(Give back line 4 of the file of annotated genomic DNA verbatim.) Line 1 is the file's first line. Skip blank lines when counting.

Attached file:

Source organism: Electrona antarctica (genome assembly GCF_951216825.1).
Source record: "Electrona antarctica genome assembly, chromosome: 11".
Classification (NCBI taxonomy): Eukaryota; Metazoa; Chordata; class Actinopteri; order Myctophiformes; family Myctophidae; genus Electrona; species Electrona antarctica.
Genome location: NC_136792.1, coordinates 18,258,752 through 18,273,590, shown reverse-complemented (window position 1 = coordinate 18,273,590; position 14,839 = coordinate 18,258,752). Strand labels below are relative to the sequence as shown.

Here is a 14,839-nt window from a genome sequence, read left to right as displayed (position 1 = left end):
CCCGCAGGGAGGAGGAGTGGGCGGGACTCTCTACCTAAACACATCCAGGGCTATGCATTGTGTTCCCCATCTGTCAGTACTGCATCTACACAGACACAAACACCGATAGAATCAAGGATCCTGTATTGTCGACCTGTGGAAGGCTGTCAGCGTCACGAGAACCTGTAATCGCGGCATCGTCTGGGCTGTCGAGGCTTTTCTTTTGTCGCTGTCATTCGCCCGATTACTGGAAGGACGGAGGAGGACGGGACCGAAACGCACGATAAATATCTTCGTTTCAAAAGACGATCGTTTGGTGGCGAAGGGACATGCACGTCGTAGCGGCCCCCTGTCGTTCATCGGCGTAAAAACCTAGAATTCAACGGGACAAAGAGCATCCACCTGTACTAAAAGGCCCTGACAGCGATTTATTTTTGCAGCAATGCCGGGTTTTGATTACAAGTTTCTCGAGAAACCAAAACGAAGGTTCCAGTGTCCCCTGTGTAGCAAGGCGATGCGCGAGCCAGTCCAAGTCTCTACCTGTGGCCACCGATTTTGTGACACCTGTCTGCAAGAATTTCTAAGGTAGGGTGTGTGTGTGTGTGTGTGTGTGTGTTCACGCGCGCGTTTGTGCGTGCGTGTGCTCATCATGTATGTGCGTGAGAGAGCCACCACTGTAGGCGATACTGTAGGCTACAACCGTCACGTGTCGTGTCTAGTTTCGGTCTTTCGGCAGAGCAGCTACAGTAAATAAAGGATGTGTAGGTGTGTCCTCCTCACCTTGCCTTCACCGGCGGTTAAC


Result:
Genome location: NC_136792.1, coordinates 18,258,752 through 18,273,590, shown reverse-complemented (window position 1 = coordinate 18,273,590; position 14,839 = coordinate 18,258,752). Strand labels below are relative to the sequence as shown.